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Old 10-03-2013, 04:25 PM   #9
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My MH pad/storage is along side my shop. It has a 14' ceiling, 44' long and 22' wide. The whole foot print for the shop and car port is 44'x44'. The shop is NOT big enough for the MH as it is only 24' long with a 10x10 door. There is a 20x20 cold storage area behind the shop. It is a gravel pad and has power from an outlet outside the shop. If you are still in the planning stage and can make 'changes' I would go higher then you think that you will need. Most mid level and up MH's are pushing 13' so 12+ might not be good. It is nice to have room to open the slides(if you have any) and work inside the MH. I do not have water/sewer, but with the size of my tanks, that is OK.
The main thing is to be able to get the MH out of the weather and somewhat protected. I would love to have heated storage but that is a lot of money that can be used for other things.
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Old 10-03-2013, 04:40 PM   #10
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My father and I built a steel barn by "Miracle Steel" with entry height of 14 ft. It had its' own breaker box and was wired for 110 and 50 amp. Also had underground tubes for cable TV, Satellite, lighting (inside & outside), and hard wire telephone. Having waterlines on inside and outside of building on both sides made getting and using water easier. We had space to add shelving on the back wall and one side for RV supplies not carried/needed for all trips. Adding solar to the roof can keep batteries charged when RV not plugged in to electricity. Sealing and painting the concrete slab makes cleaning a breeze.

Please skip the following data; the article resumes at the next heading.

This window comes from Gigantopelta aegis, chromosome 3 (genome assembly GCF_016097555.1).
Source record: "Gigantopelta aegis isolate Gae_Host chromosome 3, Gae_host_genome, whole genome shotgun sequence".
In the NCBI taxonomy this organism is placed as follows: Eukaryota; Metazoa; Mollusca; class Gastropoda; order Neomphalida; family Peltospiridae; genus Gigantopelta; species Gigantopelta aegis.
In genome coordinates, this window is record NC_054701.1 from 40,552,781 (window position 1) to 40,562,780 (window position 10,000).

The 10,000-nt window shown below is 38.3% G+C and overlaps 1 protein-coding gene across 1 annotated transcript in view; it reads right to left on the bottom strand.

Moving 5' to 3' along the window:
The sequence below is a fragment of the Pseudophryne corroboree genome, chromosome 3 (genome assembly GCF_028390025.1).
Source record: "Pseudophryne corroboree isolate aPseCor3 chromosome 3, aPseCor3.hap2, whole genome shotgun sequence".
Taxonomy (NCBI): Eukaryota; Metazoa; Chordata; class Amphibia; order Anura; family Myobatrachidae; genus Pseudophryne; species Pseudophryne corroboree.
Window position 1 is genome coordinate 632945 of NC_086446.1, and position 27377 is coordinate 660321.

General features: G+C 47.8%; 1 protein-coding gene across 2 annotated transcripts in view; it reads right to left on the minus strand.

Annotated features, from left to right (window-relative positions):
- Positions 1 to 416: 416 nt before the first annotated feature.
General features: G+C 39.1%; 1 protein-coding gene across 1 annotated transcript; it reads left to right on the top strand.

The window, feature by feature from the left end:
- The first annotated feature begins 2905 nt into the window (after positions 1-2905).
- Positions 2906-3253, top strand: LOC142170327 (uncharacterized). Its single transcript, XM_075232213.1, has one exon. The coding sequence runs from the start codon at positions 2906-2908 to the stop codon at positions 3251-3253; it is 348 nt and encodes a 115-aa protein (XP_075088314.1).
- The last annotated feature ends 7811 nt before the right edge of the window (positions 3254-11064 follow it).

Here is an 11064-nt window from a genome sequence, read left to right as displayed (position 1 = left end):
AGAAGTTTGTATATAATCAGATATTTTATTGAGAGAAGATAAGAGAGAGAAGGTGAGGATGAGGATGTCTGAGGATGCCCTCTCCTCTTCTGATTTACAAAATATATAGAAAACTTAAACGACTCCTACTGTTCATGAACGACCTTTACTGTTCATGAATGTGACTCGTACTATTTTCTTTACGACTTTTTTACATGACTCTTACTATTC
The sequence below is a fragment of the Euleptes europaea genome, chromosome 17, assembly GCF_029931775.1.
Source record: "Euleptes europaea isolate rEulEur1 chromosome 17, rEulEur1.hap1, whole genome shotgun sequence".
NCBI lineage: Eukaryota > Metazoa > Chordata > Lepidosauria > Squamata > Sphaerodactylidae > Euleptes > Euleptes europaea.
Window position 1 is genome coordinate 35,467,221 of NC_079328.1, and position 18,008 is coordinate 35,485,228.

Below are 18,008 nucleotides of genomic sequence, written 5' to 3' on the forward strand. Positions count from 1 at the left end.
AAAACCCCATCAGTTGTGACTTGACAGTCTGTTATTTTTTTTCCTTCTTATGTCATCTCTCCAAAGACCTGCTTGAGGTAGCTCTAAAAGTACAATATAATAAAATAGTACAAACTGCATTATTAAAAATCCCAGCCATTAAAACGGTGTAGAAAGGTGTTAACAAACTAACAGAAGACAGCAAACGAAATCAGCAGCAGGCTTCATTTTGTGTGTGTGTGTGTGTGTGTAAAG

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Old 10-03-2013, 04:45 PM   #11
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Solar on the roof! Now THAT'S something I hadn't thought of. (Wouldn't be much help in the winter though, as I imagine it would be covered with snow.)

I'll double check the heights on some of the other rigs that would fit. Making it taller now is cheaper than making it taller later.
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Old 10-03-2013, 06:23 PM   #12
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Have you given any thought to perhaps enclosing the end for storage ?
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Old 10-03-2013, 06:40 PM   #13
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I'm not sure how hard it is to back out as is, but I would try backing in and see if that works better for you. Put a couple cones or plastic trash cans where the carport poles will be and test this out - if backing in is a better parking and exiting solution, perfect your backing in skills prior to the roof build.
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Old 10-03-2013, 07:44 PM   #14
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Quote:
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Solar on the roof! Now THAT'S something I hadn't thought of. (Wouldn't be much help in the winter though, as I imagine it would be covered with snow.)

I'll double check the heights on some of the other rigs that would fit. Making it taller now is cheaper than making it taller later.

My Class A with roof Sat and Max Roof Vent Covers raised my clearance to 13 ft 4 inch.
With snow blocking solar then wind energy is another option.

Eolic: A Foldable, Portable Wind Turbine | Inhabitat - Sustainable Design Innovation, Eco Architecture, Green Building
Portable Wind Generators
When entering a RV garage, painted lines work as a guide for tires and a plastic wheel stop ensures perfect parking every time. http://www.speedbumpsandhumps.com/pr...heel-Stops.cfm
If you expect any potential hazards when driving in or backing out of the drive you may want to change your RV Rear camera to one like mine that tilts up and down, and moves left and right to give 180 degree view. Nose and side cameras are also beneficial. A quality RV camera system costs less than repairs for RV body damage, insurance deductible, higher insurance rates, and bad memories of doing something that could of been prevented. http://www.totalvisionproducts.com/